The creation of a novel fluorescent protein by guided consensus engineering

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Abstract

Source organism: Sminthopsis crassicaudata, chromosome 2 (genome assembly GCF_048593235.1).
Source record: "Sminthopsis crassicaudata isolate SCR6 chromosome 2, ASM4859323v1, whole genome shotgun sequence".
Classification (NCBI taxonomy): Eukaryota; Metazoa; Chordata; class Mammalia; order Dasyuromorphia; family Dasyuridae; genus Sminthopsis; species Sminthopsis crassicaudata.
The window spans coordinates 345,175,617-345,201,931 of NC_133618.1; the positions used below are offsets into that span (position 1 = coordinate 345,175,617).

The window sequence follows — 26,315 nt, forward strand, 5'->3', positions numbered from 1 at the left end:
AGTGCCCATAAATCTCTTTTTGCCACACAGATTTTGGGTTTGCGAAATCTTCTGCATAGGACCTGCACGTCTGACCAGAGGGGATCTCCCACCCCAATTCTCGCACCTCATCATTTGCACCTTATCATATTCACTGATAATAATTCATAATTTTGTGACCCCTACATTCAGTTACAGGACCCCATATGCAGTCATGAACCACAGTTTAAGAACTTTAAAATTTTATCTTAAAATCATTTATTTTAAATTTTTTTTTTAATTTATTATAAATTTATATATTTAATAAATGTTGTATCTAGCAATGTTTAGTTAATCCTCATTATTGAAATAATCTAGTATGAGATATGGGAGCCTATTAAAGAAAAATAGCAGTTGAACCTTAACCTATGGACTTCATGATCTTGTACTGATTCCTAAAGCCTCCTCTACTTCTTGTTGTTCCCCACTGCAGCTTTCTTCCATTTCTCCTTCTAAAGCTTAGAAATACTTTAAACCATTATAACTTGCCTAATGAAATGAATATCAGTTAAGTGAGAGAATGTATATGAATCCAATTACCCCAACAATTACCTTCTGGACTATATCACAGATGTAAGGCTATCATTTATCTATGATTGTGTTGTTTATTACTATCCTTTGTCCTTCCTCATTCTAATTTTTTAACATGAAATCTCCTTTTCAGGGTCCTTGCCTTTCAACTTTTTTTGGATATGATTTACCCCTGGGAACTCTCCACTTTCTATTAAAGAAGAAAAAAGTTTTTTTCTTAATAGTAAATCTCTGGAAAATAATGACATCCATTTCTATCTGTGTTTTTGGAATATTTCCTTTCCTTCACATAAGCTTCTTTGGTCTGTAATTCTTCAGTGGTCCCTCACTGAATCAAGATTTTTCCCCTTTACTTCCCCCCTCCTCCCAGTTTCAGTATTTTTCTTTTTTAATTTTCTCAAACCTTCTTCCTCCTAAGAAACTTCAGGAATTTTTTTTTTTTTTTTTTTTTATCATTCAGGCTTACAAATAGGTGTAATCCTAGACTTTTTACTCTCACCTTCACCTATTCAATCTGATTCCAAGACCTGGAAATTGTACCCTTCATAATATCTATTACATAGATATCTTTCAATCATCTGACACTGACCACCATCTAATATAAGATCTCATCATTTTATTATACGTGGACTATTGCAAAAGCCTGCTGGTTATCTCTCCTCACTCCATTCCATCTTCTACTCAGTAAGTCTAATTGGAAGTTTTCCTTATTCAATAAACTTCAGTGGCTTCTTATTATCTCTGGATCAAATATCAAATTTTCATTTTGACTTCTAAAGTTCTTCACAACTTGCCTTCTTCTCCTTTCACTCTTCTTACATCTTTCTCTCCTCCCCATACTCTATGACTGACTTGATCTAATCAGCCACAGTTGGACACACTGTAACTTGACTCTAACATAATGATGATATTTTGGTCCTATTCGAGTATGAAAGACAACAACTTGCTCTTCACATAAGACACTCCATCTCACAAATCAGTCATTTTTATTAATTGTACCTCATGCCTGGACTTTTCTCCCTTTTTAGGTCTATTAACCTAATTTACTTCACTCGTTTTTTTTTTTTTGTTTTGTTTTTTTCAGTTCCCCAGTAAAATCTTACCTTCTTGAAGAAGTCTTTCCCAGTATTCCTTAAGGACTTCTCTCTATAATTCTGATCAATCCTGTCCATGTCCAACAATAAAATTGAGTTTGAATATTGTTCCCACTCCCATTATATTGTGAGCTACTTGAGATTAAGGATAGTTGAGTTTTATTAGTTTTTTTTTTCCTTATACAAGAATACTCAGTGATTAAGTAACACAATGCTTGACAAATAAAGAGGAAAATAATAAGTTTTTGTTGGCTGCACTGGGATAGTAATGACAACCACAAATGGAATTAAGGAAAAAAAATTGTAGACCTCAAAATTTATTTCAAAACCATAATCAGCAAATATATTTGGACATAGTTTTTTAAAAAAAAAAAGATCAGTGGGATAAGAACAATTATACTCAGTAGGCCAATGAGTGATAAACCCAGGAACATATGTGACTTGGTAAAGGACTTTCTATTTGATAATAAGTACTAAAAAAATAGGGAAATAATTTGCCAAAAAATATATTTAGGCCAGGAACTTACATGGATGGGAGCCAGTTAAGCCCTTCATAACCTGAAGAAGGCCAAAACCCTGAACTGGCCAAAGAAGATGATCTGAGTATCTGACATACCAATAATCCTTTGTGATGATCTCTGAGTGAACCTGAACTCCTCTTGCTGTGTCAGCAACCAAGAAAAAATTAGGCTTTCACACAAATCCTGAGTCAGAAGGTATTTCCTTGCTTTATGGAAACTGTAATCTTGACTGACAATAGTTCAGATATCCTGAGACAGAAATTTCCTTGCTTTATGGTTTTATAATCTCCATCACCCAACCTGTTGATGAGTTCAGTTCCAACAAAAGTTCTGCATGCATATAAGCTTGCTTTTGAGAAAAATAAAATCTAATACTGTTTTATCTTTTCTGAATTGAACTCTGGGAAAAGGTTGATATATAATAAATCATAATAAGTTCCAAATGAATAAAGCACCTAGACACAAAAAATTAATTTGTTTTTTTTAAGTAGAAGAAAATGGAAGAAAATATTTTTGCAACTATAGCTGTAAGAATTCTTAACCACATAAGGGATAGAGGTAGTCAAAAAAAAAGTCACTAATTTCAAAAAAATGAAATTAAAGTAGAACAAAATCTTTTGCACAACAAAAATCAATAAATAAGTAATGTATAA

Consensus engineering has been used to increase the stability of a number of different proteins, either by creating consensus proteins from scratch or by modifying existing proteins so that their sequences more closely match a consensus sequence. In this paper we describe the first application of consensus engineering to the ab initio creation of a novel fluorescent protein. This was based on the alignment of 31 fluorescent proteins with >62% homology to monomeric Azami green (mAG) protein, and used the sequence of mAG to guide amino acid selection at positions of ambiguity. This consensus green protein is extremely well expressed, monomeric and fluorescent with red shifted absorption and emission characteristics compared to mAG. Although slightly less stable than mAG, it is better expressed and brighter under the excitation conditions typically used in single molecule fluorescence spectroscopy or confocal microscopy. This study illustrates the power of consensus engineering to create stable proteins using the subtle information embedded in the alignment of similar proteins and shows that the benefits of this approach may extend beyond stability.

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